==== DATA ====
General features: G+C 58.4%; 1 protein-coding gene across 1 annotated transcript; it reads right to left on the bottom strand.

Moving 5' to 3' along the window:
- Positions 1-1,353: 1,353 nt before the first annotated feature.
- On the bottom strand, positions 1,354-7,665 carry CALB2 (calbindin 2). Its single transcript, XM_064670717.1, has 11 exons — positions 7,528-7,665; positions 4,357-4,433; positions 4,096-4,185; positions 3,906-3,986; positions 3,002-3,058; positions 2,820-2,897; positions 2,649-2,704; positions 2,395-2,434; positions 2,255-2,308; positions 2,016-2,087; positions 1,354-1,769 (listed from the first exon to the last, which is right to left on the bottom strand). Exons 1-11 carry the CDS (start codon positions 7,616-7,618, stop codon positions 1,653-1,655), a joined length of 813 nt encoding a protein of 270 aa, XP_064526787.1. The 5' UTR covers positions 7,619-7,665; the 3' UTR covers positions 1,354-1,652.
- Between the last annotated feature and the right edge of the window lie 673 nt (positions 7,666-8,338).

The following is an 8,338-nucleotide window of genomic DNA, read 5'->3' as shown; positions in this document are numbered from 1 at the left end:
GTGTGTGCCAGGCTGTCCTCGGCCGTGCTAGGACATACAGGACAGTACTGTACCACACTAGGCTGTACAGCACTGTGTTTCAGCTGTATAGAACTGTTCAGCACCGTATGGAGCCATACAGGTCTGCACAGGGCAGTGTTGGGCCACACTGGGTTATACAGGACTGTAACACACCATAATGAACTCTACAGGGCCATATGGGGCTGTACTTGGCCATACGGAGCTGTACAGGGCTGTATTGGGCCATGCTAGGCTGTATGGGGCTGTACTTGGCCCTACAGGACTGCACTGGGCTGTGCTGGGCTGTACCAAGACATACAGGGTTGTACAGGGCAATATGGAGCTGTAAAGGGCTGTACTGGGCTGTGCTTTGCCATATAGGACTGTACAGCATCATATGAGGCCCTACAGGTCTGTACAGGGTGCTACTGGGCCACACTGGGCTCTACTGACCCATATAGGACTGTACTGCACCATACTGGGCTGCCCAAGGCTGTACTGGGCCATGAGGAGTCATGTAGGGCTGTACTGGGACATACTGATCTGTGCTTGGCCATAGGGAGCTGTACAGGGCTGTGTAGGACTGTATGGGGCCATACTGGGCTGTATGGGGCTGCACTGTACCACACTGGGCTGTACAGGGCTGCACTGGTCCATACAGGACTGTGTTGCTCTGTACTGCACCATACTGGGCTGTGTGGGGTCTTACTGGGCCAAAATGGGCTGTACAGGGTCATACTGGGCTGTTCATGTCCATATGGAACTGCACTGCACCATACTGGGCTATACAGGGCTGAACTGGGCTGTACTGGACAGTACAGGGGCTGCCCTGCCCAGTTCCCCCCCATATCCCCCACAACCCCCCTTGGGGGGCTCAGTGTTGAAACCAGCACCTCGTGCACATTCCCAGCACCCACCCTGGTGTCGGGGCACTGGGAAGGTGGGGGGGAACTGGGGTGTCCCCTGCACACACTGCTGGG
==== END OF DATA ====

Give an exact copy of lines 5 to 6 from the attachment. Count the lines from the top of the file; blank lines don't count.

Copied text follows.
- Between the last annotated feature and the right edge of the window lie 673 nt (positions 7,666-8,338).

The following is an 8,338-nucleotide window of genomic DNA, read 5'->3' as shown; positions in this document are numbered from 1 at the left end: